YK’s Ogre’s Lair finds creative ways to stay afloat in pandemic
Tucked away in Yellowknife’s Centre Square mall, the windows of the Ogre’s Lair are filled to the brim with board games and plastic figures of warlocks.
Behind stacks of games, decks of cards, costumes, and miniatures, sits James Crozier. A born-and-raised northerner, Croizier has been running the Ogre’s Lair for more than 20 years – selling everything a gaming enthusiast could want.
“I wouldn’t say it’s an easy road,” Croizier says when asked why he got into retail. “I wouldn’t tell anybody to actually do this. I’m not independently wealthy or anything like that.”
But Croizier likes the freedom of being his own boss, and he’s been a big gamer since he was a child. At the end of the day, he says, “you have to be able to live with yourself.”
In different times, the shop would be more of a clubhouse. People play games and enjoy each other’s company, or maybe watch a movie in a back room.
The pandemic has ended that for now. But while people can’t hang out as they once did, Croizier has been keeping up with sales over eBay.
“When it comes down to it, retail in this town has always been kind of difficult,” Croizier says.
James Croizier has been running Yellowknife’s Ogre’s Lair for more than 20 years. Meaghan Brackenbury/Cabin Radio.
“The smaller stores, they’re all done because you can’t run the store and pay rent and try to have competitive prices. You have to have competitive prices because you’re dealing with Amazon, you’re dealing with all these other bigger companies.”
Croizier is finding creative ways to meet his bottom line. Selling items online is one. Another is linking his store to the internet through his phone as opposed to paying for a router.
Croizier also makes a habit of collecting bottles, milk jugs, and any other plastic he finds while walking to and from work so he can take it to the city’s bottle depot and get money back. He carries a bag with him every day and stores his findings in cardboard boxes in his stock room.
“That’s your challenge as a business,” he says. “What do you do to save money? How do you reduce your cost per month in order to actually have a competitive product?”
However, Croizier is – by his own admission – a bad salesman. He’s not in it for the money, he says, nor is he going to push products for sales.
“If people come in and they have fun, that’s fine.”
The store is packed to the brim with games and trinkets. Meaghan Brackenbury/Cabin Radio.
Reigh Foster DeBaie, president of annual gaming and cosplay convention Ptarmicon – cancelled this year due to Covid-19 – identifies as a hardcore gamer. She’s been frequenting Ogre’s Lair for nearly 10 years after moving to Yellowknife from Nova Scotia.
She made some of her first northern friends at Magic: The Gathering game nights.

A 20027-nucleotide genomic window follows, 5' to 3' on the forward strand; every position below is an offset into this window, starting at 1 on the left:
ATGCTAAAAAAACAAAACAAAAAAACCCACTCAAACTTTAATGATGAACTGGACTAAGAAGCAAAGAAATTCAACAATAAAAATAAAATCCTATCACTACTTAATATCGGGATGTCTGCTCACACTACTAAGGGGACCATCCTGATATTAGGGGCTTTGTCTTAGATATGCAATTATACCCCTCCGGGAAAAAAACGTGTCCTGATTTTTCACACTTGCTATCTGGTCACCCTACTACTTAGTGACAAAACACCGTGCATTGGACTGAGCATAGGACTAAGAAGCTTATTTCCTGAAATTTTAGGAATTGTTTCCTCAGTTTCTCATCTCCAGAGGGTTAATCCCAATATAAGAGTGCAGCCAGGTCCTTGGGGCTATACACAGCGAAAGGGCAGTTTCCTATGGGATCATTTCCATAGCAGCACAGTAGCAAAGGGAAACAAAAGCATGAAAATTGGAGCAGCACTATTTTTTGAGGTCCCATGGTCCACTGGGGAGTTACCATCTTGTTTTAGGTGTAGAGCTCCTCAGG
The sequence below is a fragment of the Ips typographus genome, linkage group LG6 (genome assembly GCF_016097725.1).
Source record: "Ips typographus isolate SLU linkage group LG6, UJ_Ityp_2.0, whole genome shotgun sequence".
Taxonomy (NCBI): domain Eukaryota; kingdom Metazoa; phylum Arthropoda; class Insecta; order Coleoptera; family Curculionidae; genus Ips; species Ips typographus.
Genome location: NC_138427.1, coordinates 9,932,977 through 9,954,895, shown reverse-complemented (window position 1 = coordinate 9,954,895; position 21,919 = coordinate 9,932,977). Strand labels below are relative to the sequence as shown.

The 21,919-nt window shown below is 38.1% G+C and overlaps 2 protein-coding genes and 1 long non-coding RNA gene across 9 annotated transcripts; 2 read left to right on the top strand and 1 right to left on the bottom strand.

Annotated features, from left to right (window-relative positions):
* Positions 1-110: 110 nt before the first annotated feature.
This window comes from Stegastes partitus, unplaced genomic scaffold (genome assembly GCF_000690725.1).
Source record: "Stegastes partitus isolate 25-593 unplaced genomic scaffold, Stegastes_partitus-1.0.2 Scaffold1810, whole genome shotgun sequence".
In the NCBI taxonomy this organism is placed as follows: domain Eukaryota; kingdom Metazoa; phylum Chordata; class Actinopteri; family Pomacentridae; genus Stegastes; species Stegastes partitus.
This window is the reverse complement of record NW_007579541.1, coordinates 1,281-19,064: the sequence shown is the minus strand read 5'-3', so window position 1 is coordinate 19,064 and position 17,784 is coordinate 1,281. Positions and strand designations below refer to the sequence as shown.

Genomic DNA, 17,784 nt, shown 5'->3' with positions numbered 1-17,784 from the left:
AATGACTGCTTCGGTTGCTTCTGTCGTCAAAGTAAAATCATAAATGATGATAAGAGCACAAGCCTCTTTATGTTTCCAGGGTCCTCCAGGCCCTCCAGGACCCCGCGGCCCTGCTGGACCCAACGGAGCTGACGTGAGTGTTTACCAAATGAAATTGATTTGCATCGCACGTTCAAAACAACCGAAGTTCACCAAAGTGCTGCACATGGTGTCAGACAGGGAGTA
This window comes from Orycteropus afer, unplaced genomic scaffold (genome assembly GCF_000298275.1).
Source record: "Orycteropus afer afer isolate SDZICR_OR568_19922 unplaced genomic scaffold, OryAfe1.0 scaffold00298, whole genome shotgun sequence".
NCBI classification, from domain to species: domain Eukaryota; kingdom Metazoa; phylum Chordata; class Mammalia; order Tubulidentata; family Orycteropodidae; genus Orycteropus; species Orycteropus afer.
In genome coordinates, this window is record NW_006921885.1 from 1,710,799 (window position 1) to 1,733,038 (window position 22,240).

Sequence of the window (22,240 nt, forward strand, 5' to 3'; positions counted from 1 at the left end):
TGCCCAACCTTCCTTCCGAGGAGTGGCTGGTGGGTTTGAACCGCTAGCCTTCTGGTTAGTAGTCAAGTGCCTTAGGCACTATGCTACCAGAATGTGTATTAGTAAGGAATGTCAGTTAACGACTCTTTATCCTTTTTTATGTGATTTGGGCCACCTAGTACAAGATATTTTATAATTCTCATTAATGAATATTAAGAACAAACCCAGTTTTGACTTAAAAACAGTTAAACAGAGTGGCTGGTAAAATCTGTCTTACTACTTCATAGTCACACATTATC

“Creating that social connection with other gamers is super important, especially since so many gamers find themselves kind of anti-social and probably find it a lot harder to make friends than other people that aren’t as nerdy, I suppose,” she says.
“Being able to have those personal connections with other people, in the same interests that I have, just lets me relax.
“[It] lets me tell myself that I can be who I am, and I don’t have to worry about it. These people aren’t judging me, we’re all like-minded people.”
This idea recently caught the attention of academics at the University of Alberta, who are studying the social impacts of a Dungeons & Dragons group for at-risk youth in Edmonton. The group, called the Level-Up Gaming League, aims to bring teenagers together and foster social development.
In Croizier’s estimation, there are plenty of ways games help with life skills, alongside “keeping him out of trouble as a kid.”
“A lot of the games teach, cooperation, problem-solving, vocabulary, all sorts of stuff like that,” he says.
A Gollum figurine looks anxiously over its shoulder. Meaghan Brackenbury/Cabin Radio.
He adds: “Our imaginations are under siege.”
This is a point of passion for Croizier. With an abundance of media to consume, people are presented with ready-made stories and called on less to use their own imaginations.
Role-playing games, where the player is required to think up their own storylines and characters, challenge that.
“A lot of these games were built upon wit and guile. You’re presented with a challenge in these games of imagination, and you have to figure a way out of it,” Croizier says.
“And it’s not set in a card in front of you. It’s not in the book that you’re reading. You have to sit there and MacGyver your way out of this thing.”
With active imaginations, Croizier says, people can envision futures, lives, and possibilities outside of what’s directly in front of them. His store is a reminder that “there are other options.”
Foster DeBaie can’t wait to get back into the Ogre’s Lair once more and “throw money” at Croizier, who over the years has become her friend. She’s already making big plans to get her three-year-old son into gaming.
“I’ve been saying since the day he was born, pretty much, that as soon as he can understand numbers and basic math, we’re going to be learning to play Magic: The Gathering,” she says.
“Playing Dungeons & Dragons, you just need your imagination. That’s something we look forward to trying to play with him.”
This coverage of the NWT’s business sector during the Covid-19 pandemic is sponsored by the NWT’s Department of Industry, Tourism, and Investment. Visit Buy North for more information on businesses near you.